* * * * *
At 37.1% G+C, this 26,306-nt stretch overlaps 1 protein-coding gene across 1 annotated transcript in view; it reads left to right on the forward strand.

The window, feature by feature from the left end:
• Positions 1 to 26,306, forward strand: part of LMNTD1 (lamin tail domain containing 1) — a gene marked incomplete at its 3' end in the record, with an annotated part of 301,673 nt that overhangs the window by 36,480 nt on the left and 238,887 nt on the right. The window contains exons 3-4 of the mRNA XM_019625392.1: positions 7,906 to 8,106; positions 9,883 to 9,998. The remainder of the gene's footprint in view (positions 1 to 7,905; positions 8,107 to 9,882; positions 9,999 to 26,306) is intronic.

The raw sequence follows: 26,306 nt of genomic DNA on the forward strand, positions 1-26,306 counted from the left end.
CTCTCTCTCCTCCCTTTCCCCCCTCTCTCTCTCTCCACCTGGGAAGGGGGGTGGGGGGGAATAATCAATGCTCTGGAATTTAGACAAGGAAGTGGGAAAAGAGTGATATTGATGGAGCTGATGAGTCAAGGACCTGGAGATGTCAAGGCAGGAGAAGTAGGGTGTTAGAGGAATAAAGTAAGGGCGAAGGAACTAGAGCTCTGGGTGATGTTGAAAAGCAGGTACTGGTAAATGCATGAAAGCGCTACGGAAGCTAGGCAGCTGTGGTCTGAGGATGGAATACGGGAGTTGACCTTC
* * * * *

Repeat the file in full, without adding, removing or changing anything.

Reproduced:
At 37.1% G+C, this 26,306-nt stretch overlaps 1 protein-coding gene across 1 annotated transcript in view; it reads left to right on the forward strand.

The window, feature by feature from the left end:
• Positions 1 to 26,306, forward strand: part of LMNTD1 (lamin tail domain containing 1) — a gene marked incomplete at its 3' end in the record, with an annotated part of 301,673 nt that overhangs the window by 36,480 nt on the left and 238,887 nt on the right. The window contains exons 3-4 of the mRNA XM_019625392.1: positions 7,906 to 8,106; positions 9,883 to 9,998. The remainder of the gene's footprint in view (positions 1 to 7,905; positions 8,107 to 9,882; positions 9,999 to 26,306) is intronic.

The raw sequence follows: 26,306 nt of genomic DNA on the forward strand, positions 1-26,306 counted from the left end.
CTCTCTCTCCTCCCTTTCCCCCCTCTCTCTCTCTCCACCTGGGAAGGGGGGTGGGGGGGAATAATCAATGCTCTGGAATTTAGACAAGGAAGTGGGAAAAGAGTGATATTGATGGAGCTGATGAGTCAAGGACCTGGAGATGTCAAGGCAGGAGAAGTAGGGTGTTAGAGGAATAAAGTAAGGGCGAAGGAACTAGAGCTCTGGGTGATGTTGAAAAGCAGGTACTGGTAAATGCATGAAAGCGCTACGGAAGCTAGGCAGCTGTGGTCTGAGGATGGAATACGGGAGTTGACCTTC